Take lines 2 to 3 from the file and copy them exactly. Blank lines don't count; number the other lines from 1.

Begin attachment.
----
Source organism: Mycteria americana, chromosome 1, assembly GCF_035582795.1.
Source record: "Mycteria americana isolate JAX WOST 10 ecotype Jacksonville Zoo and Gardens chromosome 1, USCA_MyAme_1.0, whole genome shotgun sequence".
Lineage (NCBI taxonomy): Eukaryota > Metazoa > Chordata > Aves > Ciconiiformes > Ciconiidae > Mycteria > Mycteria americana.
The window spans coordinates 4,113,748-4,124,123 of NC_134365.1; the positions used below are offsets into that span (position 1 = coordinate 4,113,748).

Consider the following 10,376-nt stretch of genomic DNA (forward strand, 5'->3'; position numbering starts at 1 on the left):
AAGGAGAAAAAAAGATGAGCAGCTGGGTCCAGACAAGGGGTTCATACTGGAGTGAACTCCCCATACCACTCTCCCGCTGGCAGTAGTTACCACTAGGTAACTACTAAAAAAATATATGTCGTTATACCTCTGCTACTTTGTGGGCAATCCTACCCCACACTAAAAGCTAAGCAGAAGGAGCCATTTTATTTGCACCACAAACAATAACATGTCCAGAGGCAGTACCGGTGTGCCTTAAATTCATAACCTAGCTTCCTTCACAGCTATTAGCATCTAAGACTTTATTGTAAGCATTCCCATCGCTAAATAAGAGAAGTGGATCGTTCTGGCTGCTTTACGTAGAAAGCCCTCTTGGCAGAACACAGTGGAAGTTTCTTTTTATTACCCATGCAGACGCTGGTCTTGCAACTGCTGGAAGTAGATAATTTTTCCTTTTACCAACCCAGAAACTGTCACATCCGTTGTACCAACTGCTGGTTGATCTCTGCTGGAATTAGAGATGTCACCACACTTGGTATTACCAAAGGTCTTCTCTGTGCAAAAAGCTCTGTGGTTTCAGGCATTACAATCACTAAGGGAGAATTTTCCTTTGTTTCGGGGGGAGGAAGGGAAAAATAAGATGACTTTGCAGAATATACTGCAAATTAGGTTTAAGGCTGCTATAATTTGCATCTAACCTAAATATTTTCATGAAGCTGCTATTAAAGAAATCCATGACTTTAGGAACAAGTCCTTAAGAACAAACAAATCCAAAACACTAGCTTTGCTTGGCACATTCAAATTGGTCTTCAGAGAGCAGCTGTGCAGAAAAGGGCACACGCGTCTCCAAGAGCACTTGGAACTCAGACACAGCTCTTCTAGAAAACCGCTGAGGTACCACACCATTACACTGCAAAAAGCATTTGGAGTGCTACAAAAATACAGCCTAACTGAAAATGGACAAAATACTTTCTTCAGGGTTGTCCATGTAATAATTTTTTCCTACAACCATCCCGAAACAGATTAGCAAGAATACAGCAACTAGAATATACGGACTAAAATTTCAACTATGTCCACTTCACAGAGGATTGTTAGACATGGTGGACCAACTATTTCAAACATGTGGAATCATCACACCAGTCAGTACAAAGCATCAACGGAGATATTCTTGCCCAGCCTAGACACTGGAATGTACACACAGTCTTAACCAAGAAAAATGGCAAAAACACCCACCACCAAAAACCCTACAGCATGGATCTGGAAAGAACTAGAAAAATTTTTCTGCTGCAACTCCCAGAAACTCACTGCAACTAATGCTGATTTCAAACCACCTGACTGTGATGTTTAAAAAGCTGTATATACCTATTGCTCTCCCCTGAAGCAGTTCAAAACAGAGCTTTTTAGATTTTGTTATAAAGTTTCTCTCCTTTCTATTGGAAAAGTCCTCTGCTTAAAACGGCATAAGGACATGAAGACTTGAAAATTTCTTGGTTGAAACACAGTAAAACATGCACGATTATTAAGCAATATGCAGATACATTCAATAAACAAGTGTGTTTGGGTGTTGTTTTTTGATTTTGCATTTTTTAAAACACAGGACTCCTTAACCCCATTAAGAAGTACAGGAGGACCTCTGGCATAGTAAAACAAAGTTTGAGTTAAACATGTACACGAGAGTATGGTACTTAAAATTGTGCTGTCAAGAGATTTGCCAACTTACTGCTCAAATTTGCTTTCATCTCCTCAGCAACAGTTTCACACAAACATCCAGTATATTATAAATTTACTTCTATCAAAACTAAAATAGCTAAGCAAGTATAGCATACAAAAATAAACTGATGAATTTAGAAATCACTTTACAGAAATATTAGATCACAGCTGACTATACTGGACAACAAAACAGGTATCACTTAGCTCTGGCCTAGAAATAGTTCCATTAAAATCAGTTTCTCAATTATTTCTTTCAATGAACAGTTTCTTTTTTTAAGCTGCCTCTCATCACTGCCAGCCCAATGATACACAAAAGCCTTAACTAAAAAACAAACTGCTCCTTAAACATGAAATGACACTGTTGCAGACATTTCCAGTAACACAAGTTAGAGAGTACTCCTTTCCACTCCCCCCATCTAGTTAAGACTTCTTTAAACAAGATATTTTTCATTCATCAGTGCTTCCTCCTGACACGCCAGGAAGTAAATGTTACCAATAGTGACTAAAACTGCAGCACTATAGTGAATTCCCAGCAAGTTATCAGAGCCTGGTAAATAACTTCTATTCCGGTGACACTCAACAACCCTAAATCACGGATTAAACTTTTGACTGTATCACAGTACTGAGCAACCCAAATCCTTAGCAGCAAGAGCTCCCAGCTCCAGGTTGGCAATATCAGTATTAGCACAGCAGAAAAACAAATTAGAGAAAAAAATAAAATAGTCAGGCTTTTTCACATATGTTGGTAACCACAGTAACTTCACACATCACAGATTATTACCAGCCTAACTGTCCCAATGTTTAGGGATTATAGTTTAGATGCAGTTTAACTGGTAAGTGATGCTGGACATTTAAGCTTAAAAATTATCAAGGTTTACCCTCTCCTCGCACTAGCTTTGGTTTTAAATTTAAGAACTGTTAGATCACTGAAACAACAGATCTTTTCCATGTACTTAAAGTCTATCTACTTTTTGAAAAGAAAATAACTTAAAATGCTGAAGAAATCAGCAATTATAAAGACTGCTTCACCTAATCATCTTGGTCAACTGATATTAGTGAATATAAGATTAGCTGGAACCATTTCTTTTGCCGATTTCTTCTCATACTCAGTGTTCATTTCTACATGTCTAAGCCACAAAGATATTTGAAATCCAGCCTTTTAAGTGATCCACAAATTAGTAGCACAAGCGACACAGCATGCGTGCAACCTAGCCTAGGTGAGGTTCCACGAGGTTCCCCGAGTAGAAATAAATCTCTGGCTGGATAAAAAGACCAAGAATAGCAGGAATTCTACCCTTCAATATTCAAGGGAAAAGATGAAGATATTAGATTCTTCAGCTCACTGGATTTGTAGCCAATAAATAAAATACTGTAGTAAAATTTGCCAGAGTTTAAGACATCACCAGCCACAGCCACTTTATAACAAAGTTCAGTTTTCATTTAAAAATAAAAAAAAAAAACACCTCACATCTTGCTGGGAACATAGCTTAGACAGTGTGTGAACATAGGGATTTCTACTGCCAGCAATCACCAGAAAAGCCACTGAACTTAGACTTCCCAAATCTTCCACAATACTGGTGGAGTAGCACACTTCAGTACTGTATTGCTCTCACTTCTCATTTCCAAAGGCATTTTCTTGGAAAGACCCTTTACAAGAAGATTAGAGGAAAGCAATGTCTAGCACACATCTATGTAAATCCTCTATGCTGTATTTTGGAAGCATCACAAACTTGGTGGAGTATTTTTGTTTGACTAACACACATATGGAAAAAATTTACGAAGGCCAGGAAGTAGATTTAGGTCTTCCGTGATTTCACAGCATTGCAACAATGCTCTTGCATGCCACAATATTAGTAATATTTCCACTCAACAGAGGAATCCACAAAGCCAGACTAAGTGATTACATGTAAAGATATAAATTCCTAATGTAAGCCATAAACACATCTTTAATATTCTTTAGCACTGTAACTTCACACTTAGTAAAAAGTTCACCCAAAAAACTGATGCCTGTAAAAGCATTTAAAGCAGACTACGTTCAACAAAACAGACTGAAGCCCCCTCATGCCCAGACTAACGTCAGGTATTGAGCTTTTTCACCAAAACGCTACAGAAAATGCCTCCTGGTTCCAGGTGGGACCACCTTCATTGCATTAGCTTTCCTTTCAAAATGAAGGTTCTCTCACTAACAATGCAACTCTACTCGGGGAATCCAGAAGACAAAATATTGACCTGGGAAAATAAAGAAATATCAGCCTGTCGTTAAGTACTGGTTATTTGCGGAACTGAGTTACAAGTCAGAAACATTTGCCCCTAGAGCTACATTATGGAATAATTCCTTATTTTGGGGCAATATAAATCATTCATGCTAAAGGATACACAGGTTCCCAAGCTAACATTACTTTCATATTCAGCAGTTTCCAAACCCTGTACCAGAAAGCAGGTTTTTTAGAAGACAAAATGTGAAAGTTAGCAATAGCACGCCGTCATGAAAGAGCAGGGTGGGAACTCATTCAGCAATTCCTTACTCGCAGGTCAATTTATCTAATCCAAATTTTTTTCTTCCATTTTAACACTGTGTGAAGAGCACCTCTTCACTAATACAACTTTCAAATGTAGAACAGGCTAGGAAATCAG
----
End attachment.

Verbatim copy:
Source record: "Mycteria americana isolate JAX WOST 10 ecotype Jacksonville Zoo and Gardens chromosome 1, USCA_MyAme_1.0, whole genome shotgun sequence".
Lineage (NCBI taxonomy): Eukaryota > Metazoa > Chordata > Aves > Ciconiiformes > Ciconiidae > Mycteria > Mycteria americana.